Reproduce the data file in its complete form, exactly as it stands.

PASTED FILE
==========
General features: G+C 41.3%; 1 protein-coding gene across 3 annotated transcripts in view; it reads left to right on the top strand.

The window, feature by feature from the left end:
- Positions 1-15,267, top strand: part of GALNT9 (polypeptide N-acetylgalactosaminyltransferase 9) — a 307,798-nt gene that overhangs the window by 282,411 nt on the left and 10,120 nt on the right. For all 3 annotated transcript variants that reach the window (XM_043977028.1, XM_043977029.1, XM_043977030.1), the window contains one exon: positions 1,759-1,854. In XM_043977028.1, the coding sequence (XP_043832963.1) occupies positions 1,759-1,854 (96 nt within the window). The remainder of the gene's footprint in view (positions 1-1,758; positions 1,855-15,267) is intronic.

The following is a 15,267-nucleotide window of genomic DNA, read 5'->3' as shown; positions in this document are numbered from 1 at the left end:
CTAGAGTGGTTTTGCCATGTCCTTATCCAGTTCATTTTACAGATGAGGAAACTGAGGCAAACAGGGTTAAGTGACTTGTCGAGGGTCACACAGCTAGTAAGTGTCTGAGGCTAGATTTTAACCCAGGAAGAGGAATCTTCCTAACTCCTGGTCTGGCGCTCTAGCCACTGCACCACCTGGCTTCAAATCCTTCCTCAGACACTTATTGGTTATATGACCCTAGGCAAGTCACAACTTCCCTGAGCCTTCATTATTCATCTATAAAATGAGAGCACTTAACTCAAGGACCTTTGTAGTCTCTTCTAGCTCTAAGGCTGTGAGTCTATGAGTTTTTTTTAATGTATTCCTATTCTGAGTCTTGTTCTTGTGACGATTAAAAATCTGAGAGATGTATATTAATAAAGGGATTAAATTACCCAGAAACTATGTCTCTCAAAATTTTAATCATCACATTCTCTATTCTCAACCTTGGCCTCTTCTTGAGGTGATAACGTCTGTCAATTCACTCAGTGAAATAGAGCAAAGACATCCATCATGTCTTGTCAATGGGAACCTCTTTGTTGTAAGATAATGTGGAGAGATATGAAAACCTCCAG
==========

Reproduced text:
General features: G+C 41.3%; 1 protein-coding gene across 3 annotated transcripts in view; it reads left to right on the top strand.

The window, feature by feature from the left end:
- Positions 1-15,267, top strand: part of GALNT9 (polypeptide N-acetylgalactosaminyltransferase 9) — a 307,798-nt gene that overhangs the window by 282,411 nt on the left and 10,120 nt on the right. For all 3 annotated transcript variants that reach the window (XM_043977028.1, XM_043977029.1, XM_043977030.1), the window contains one exon: positions 1,759-1,854. In XM_043977028.1, the coding sequence (XP_043832963.1) occupies positions 1,759-1,854 (96 nt within the window). The remainder of the gene's footprint in view (positions 1-1,758; positions 1,855-15,267) is intronic.

The following is a 15,267-nucleotide window of genomic DNA, read 5'->3' as shown; positions in this document are numbered from 1 at the left end:
CTAGAGTGGTTTTGCCATGTCCTTATCCAGTTCATTTTACAGATGAGGAAACTGAGGCAAACAGGGTTAAGTGACTTGTCGAGGGTCACACAGCTAGTAAGTGTCTGAGGCTAGATTTTAACCCAGGAAGAGGAATCTTCCTAACTCCTGGTCTGGCGCTCTAGCCACTGCACCACCTGGCTTCAAATCCTTCCTCAGACACTTATTGGTTATATGACCCTAGGCAAGTCACAACTTCCCTGAGCCTTCATTATTCATCTATAAAATGAGAGCACTTAACTCAAGGACCTTTGTAGTCTCTTCTAGCTCTAAGGCTGTGAGTCTATGAGTTTTTTTTAATGTATTCCTATTCTGAGTCTTGTTCTTGTGACGATTAAAAATCTGAGAGATGTATATTAATAAAGGGATTAAATTACCCAGAAACTATGTCTCTCAAAATTTTAATCATCACATTCTCTATTCTCAACCTTGGCCTCTTCTTGAGGTGATAACGTCTGTCAATTCACTCAGTGAAATAGAGCAAAGACATCCATCATGTCTTGTCAATGGGAACCTCTTTGTTGTAAGATAATGTGGAGAGATATGAAAACCTCCAG